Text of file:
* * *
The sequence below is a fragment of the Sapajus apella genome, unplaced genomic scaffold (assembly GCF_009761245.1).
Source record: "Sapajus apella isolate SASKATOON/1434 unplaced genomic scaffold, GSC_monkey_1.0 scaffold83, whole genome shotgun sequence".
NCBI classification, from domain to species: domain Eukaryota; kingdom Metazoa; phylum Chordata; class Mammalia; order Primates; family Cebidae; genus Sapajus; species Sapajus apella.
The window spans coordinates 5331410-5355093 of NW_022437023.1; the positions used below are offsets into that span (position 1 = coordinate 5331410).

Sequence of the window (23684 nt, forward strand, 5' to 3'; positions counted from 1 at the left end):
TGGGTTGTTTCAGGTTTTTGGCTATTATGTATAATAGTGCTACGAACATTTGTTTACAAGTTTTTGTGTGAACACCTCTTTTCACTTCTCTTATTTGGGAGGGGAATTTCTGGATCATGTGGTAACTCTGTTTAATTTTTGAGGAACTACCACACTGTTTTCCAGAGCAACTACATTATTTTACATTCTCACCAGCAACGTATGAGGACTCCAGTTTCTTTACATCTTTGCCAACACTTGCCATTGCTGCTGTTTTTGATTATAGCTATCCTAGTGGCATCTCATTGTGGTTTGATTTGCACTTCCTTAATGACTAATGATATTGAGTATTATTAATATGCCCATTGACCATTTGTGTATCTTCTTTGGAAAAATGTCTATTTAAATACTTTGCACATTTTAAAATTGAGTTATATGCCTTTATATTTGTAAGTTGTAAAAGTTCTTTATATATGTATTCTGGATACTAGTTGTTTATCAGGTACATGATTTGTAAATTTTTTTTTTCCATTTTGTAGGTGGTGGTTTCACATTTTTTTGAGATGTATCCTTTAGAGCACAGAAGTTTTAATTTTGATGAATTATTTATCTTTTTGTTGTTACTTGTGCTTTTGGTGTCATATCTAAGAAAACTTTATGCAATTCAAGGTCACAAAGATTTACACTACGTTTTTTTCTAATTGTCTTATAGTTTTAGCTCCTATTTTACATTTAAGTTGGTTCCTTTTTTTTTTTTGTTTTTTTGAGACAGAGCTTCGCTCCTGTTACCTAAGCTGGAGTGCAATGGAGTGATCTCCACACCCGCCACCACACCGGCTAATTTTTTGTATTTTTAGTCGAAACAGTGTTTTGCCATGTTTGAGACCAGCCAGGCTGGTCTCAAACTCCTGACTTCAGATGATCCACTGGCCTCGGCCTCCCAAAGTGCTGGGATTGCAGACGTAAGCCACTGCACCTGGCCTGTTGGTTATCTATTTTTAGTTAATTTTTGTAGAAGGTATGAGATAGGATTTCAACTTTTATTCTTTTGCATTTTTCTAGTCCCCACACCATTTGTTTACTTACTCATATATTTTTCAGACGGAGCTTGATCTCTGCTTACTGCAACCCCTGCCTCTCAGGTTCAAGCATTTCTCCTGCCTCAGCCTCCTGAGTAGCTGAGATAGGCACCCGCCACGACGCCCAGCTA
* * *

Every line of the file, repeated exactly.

The sequence below is a fragment of the Sapajus apella genome, unplaced genomic scaffold (assembly GCF_009761245.1).
Source record: "Sapajus apella isolate SASKATOON/1434 unplaced genomic scaffold, GSC_monkey_1.0 scaffold83, whole genome shotgun sequence".
NCBI classification, from domain to species: domain Eukaryota; kingdom Metazoa; phylum Chordata; class Mammalia; order Primates; family Cebidae; genus Sapajus; species Sapajus apella.
The window spans coordinates 5331410-5355093 of NW_022437023.1; the positions used below are offsets into that span (position 1 = coordinate 5331410).

Sequence of the window (23684 nt, forward strand, 5' to 3'; positions counted from 1 at the left end):
TGGGTTGTTTCAGGTTTTTGGCTATTATGTATAATAGTGCTACGAACATTTGTTTACAAGTTTTTGTGTGAACACCTCTTTTCACTTCTCTTATTTGGGAGGGGAATTTCTGGATCATGTGGTAACTCTGTTTAATTTTTGAGGAACTACCACACTGTTTTCCAGAGCAACTACATTATTTTACATTCTCACCAGCAACGTATGAGGACTCCAGTTTCTTTACATCTTTGCCAACACTTGCCATTGCTGCTGTTTTTGATTATAGCTATCCTAGTGGCATCTCATTGTGGTTTGATTTGCACTTCCTTAATGACTAATGATATTGAGTATTATTAATATGCCCATTGACCATTTGTGTATCTTCTTTGGAAAAATGTCTATTTAAATACTTTGCACATTTTAAAATTGAGTTATATGCCTTTATATTTGTAAGTTGTAAAAGTTCTTTATATATGTATTCTGGATACTAGTTGTTTATCAGGTACATGATTTGTAAATTTTTTTTTTCCATTTTGTAGGTGGTGGTTTCACATTTTTTTGAGATGTATCCTTTAGAGCACAGAAGTTTTAATTTTGATGAATTATTTATCTTTTTGTTGTTACTTGTGCTTTTGGTGTCATATCTAAGAAAACTTTATGCAATTCAAGGTCACAAAGATTTACACTACGTTTTTTTCTAATTGTCTTATAGTTTTAGCTCCTATTTTACATTTAAGTTGGTTCCTTTTTTTTTTTTGTTTTTTTGAGACAGAGCTTCGCTCCTGTTACCTAAGCTGGAGTGCAATGGAGTGATCTCCACACCCGCCACCACACCGGCTAATTTTTTGTATTTTTAGTCGAAACAGTGTTTTGCCATGTTTGAGACCAGCCAGGCTGGTCTCAAACTCCTGACTTCAGATGATCCACTGGCCTCGGCCTCCCAAAGTGCTGGGATTGCAGACGTAAGCCACTGCACCTGGCCTGTTGGTTATCTATTTTTAGTTAATTTTTGTAGAAGGTATGAGATAGGATTTCAACTTTTATTCTTTTGCATTTTTCTAGTCCCCACACCATTTGTTTACTTACTCATATATTTTTCAGACGGAGCTTGATCTCTGCTTACTGCAACCCCTGCCTCTCAGGTTCAAGCATTTCTCCTGCCTCAGCCTCCTGAGTAGCTGAGATAGGCACCCGCCACGACGCCCAGCTA